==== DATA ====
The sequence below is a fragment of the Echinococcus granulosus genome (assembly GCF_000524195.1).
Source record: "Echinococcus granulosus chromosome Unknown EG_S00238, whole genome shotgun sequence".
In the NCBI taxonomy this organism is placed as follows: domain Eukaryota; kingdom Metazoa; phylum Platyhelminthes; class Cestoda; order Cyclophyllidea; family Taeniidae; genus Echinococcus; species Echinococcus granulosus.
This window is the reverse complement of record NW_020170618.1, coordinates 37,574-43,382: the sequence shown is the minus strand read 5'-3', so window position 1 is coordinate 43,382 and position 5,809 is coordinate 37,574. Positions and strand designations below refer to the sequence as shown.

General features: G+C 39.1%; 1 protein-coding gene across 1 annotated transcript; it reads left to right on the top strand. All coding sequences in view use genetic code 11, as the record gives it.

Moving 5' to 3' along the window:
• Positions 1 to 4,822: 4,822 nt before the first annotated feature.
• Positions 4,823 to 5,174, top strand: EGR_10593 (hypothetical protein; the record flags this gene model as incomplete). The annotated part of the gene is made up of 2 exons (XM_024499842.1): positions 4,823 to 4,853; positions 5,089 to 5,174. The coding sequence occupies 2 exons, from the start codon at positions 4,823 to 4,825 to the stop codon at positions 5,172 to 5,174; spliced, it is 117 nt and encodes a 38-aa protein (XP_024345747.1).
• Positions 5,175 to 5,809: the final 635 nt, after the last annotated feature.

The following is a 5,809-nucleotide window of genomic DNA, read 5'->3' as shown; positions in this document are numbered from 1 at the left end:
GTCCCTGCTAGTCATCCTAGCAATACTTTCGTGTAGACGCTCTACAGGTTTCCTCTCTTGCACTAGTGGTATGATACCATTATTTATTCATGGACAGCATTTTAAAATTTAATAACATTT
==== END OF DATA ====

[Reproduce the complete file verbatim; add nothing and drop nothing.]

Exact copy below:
The sequence below is a fragment of the Echinococcus granulosus genome (assembly GCF_000524195.1).
Source record: "Echinococcus granulosus chromosome Unknown EG_S00238, whole genome shotgun sequence".
In the NCBI taxonomy this organism is placed as follows: domain Eukaryota; kingdom Metazoa; phylum Platyhelminthes; class Cestoda; order Cyclophyllidea; family Taeniidae; genus Echinococcus; species Echinococcus granulosus.
This window is the reverse complement of record NW_020170618.1, coordinates 37,574-43,382: the sequence shown is the minus strand read 5'-3', so window position 1 is coordinate 43,382 and position 5,809 is coordinate 37,574. Positions and strand designations below refer to the sequence as shown.

General features: G+C 39.1%; 1 protein-coding gene across 1 annotated transcript; it reads left to right on the top strand. All coding sequences in view use genetic code 11, as the record gives it.

Moving 5' to 3' along the window:
• Positions 1 to 4,822: 4,822 nt before the first annotated feature.
• Positions 4,823 to 5,174, top strand: EGR_10593 (hypothetical protein; the record flags this gene model as incomplete). The annotated part of the gene is made up of 2 exons (XM_024499842.1): positions 4,823 to 4,853; positions 5,089 to 5,174. The coding sequence occupies 2 exons, from the start codon at positions 4,823 to 4,825 to the stop codon at positions 5,172 to 5,174; spliced, it is 117 nt and encodes a 38-aa protein (XP_024345747.1).
• Positions 5,175 to 5,809: the final 635 nt, after the last annotated feature.

The following is a 5,809-nucleotide window of genomic DNA, read 5'->3' as shown; positions in this document are numbered from 1 at the left end:
GTCCCTGCTAGTCATCCTAGCAATACTTTCGTGTAGACGCTCTACAGGTTTCCTCTCTTGCACTAGTGGTATGATACCATTATTTATTCATGGACAGCATTTTAAAATTTAATAACATTT